Human-wildlife conflict arises when humans and wildlife interact negatively. This clash often results in a loss of property, land, livelihoods, and the loss of lives.
The need for human-wildlife co-existence measures in vulnerable communities is important because this is a humanitarian and conservation concern. The African Bush Camps Foundation has developed a few key projects to address some of the challenges around the human-wildlife conflicts in the communities that are located along the borders of the national parks where we operate.
As we celebrate World Lion Day, we would like to shed some light on the progress made by The African Bush Camps Foundation through the human-wildlife co-existence projects currently running in Mola, near our Bumi Hills Safari Lodge.
The human-wildlife co-existence project, in partnership with Wildlife Conservation Action (WCA) and Bumi Hills Anti Poaching Unit (BHAPU), has been in full swing since January 2022.
The project has been actively focusing on these four components:
- Lion incidents in the area
- Kraal and heard assessments
- Lion Boma initiative
- Conservation clubs
KRAAL & HERD ASSESSMENTS
Regular kraal assessments were carried out in the Kalundu, Matondo, Matumbu, Chiweshe, and Dobe areas by our lion guardians to ensure that the kraals are well constructed and provide little visibility to the livestock that is kept in them. The height of the kraal as well as the strength and durability of the structure and its covering play a significant role in protecting the livestock and making access more difficult for lions and other predators.
45 herd assessments were conducted in the past 6 months to assist the foundation in keeping track of and monitoring the pattern, movement, and behaviour of herds in the community. We saw an increase in lion incidents during the period of March to June 2022. The increase is largely attributed to the livestock being left unattended by herdsmen. The incidents reported in this period related to cattle, donkeys and goats that were left unattended at night and were not kept in a kraal or boma at the time of the incident. No lion incidents were recorded related to livestock in the kraals.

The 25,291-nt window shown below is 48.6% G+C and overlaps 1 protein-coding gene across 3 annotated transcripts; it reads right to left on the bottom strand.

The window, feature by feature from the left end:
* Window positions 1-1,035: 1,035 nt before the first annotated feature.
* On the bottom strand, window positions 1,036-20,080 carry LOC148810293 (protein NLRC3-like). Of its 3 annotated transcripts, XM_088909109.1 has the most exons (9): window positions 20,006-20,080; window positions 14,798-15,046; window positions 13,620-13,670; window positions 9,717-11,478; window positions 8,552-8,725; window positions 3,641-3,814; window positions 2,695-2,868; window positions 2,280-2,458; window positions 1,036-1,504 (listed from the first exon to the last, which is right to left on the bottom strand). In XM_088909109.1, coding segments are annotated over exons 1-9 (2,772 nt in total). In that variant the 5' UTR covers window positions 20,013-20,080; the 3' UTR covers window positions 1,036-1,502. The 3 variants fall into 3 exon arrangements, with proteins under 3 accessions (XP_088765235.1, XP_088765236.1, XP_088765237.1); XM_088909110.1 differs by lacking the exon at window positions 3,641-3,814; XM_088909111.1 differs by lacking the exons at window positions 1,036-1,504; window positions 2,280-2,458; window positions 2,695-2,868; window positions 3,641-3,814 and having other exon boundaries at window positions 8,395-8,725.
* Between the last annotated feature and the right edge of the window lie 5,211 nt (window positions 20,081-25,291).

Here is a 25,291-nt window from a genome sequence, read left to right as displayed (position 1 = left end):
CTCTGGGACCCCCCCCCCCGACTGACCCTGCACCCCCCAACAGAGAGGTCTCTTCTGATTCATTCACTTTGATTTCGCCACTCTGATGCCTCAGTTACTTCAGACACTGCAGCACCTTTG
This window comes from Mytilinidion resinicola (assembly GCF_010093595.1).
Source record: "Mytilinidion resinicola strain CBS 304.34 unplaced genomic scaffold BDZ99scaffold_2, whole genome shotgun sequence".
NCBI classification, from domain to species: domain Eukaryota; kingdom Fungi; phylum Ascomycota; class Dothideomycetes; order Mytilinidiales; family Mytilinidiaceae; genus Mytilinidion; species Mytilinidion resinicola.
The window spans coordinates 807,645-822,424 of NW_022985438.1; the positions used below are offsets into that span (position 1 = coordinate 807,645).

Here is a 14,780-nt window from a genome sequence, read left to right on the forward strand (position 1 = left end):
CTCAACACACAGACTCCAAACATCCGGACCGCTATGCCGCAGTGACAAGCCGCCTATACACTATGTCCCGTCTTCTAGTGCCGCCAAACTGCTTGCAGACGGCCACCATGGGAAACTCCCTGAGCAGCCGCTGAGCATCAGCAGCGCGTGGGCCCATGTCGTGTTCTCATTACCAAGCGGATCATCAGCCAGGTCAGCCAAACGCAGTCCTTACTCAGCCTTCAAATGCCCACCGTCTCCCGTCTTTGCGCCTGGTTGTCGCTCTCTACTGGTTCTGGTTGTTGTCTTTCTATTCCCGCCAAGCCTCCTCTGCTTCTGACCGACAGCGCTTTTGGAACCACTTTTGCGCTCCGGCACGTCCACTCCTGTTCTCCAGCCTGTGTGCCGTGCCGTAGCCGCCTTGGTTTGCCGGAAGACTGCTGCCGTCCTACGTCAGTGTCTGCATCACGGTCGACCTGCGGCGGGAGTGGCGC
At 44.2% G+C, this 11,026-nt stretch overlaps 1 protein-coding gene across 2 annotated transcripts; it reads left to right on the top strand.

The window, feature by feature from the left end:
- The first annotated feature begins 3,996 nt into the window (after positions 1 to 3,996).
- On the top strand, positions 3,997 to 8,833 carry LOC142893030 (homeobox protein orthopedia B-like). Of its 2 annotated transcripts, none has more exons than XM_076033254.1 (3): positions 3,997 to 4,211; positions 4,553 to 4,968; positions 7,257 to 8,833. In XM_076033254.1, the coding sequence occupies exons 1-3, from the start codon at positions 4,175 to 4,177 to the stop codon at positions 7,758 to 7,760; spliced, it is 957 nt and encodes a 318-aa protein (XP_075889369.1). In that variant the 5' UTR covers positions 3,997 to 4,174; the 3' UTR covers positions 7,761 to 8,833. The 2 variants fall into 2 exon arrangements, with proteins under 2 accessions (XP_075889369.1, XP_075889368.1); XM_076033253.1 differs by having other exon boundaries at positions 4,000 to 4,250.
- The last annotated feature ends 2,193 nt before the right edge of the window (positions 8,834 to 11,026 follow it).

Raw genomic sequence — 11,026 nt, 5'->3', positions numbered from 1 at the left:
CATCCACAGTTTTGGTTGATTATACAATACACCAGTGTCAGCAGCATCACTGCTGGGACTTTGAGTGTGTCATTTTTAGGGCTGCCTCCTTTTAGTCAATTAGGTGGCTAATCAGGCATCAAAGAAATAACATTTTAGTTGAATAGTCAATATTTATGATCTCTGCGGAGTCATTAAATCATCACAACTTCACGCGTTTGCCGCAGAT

The ABCF lion guardians are providing regular support, and education to farmers to equip them to maintain and improve the kraal structure as well as to practice the habit of keeping their livestock in the kraal at night. This will ensure the ongoing safety of their livestock and prevent attacks by predators and retaliatory killings of wildlife.
The foundation has supplied additional two-way radios and solar chargers to the lion’s guardians and project officers in the community to improve communication and reduce lion incidents in the area.
THE BOMA INITIATIVE
The ABCF mobile lion bomas are a critical tool in our efforts to mitigate human-wildlife conflict in the community. Regular assessments, maintenance and repairs were carried out on the lion bomas in the community. ABCF replaced the material covers for most of the bomas to prevent easy access into the boma by lions and other predators.
DID YOU KNOW?
Our lion bomas are mobile. This allows the community to move them to different locations within the area during the rainy season. Moving the bomas is beneficial in fertilising the soil and helps to promote land regeneration in the new area while protecting the livestock.
We have conservation clubs running in various communities that we support. Through these clubs, learners are being equipped with the knowledge and skills that they need to play their part in effectively and safely conserving wildlife and natural resources in their communities. These clubs are the critical link between education and conservation as well as bridging the knowledge gap among families and communities on co-existing with wildlife along the border of the national park.
The ABCF conservation club in Mangwara is ongoing and provides regular training to learners on the importance of conservation and wildlife. We are excited about the launch of a new club set to open in Mayovhe this year. We have recently updated the training materials and program at the clubs and continue to provide regular training to learners on the importance of conservation and wildlife.
Conservation remains a top priority for the African Bush Camps Foundation. We are committed to creating an environment where humans and wildlife can co-exist together in peace and harmony. Visit our website for more information on our conservation projects and how you can get involved by donating to our projects.